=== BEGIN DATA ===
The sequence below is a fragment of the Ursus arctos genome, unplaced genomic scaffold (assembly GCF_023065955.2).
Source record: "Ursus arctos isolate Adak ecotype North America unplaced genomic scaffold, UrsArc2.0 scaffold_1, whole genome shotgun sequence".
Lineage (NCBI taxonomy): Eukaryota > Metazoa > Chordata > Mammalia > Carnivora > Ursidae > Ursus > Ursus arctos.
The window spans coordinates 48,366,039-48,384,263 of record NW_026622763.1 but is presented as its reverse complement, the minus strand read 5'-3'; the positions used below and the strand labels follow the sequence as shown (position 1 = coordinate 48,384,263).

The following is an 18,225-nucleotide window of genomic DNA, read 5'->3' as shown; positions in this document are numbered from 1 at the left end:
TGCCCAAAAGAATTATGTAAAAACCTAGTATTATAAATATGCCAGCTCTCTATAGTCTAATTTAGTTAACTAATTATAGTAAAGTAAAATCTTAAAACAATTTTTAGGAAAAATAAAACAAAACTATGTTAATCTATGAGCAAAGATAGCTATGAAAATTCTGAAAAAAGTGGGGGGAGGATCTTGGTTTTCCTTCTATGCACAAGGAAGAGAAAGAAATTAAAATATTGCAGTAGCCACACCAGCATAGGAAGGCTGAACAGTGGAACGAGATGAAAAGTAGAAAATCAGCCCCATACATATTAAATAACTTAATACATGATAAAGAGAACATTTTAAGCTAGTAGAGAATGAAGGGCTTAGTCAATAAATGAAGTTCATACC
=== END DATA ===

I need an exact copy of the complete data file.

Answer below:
The sequence below is a fragment of the Ursus arctos genome, unplaced genomic scaffold (assembly GCF_023065955.2).
Source record: "Ursus arctos isolate Adak ecotype North America unplaced genomic scaffold, UrsArc2.0 scaffold_1, whole genome shotgun sequence".
Lineage (NCBI taxonomy): Eukaryota > Metazoa > Chordata > Mammalia > Carnivora > Ursidae > Ursus > Ursus arctos.
The window spans coordinates 48,366,039-48,384,263 of record NW_026622763.1 but is presented as its reverse complement, the minus strand read 5'-3'; the positions used below and the strand labels follow the sequence as shown (position 1 = coordinate 48,384,263).

The following is an 18,225-nucleotide window of genomic DNA, read 5'->3' as shown; positions in this document are numbered from 1 at the left end:
TGCCCAAAAGAATTATGTAAAAACCTAGTATTATAAATATGCCAGCTCTCTATAGTCTAATTTAGTTAACTAATTATAGTAAAGTAAAATCTTAAAACAATTTTTAGGAAAAATAAAACAAAACTATGTTAATCTATGAGCAAAGATAGCTATGAAAATTCTGAAAAAAGTGGGGGGAGGATCTTGGTTTTCCTTCTATGCACAAGGAAGAGAAAGAAATTAAAATATTGCAGTAGCCACACCAGCATAGGAAGGCTGAACAGTGGAACGAGATGAAAAGTAGAAAATCAGCCCCATACATATTAAATAACTTAATACATGATAAAGAGAACATTTTAAGCTAGTAGAGAATGAAGGGCTTAGTCAATAAATGAAGTTCATACC